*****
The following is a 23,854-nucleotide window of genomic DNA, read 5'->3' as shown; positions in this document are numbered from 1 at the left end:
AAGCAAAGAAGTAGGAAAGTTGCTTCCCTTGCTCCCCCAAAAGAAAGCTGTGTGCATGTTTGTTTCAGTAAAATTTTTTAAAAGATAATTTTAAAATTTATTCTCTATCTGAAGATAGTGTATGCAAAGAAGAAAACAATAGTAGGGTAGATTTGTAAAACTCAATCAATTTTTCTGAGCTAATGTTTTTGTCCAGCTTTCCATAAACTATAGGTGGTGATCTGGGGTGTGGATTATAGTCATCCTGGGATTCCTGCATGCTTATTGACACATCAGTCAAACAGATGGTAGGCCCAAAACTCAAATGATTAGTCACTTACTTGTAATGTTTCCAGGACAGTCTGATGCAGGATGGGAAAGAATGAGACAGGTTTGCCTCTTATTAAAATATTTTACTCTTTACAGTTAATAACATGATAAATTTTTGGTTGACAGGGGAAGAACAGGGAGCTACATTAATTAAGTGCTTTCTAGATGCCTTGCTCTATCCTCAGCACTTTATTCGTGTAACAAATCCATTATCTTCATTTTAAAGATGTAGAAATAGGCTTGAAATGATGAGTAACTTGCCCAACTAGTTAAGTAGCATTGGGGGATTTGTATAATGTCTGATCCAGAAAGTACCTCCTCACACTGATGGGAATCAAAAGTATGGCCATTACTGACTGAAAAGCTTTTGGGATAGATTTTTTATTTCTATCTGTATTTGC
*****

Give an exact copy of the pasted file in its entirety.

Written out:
The following is a 23,854-nucleotide window of genomic DNA, read 5'->3' as shown; positions in this document are numbered from 1 at the left end:
AAGCAAAGAAGTAGGAAAGTTGCTTCCCTTGCTCCCCCAAAAGAAAGCTGTGTGCATGTTTGTTTCAGTAAAATTTTTTAAAAGATAATTTTAAAATTTATTCTCTATCTGAAGATAGTGTATGCAAAGAAGAAAACAATAGTAGGGTAGATTTGTAAAACTCAATCAATTTTTCTGAGCTAATGTTTTTGTCCAGCTTTCCATAAACTATAGGTGGTGATCTGGGGTGTGGATTATAGTCATCCTGGGATTCCTGCATGCTTATTGACACATCAGTCAAACAGATGGTAGGCCCAAAACTCAAATGATTAGTCACTTACTTGTAATGTTTCCAGGACAGTCTGATGCAGGATGGGAAAGAATGAGACAGGTTTGCCTCTTATTAAAATATTTTACTCTTTACAGTTAATAACATGATAAATTTTTGGTTGACAGGGGAAGAACAGGGAGCTACATTAATTAAGTGCTTTCTAGATGCCTTGCTCTATCCTCAGCACTTTATTCGTGTAACAAATCCATTATCTTCATTTTAAAGATGTAGAAATAGGCTTGAAATGATGAGTAACTTGCCCAACTAGTTAAGTAGCATTGGGGGATTTGTATAATGTCTGATCCAGAAAGTACCTCCTCACACTGATGGGAATCAAAAGTATGGCCATTACTGACTGAAAAGCTTTTGGGATAGATTTTTTATTTCTATCTGTATTTGC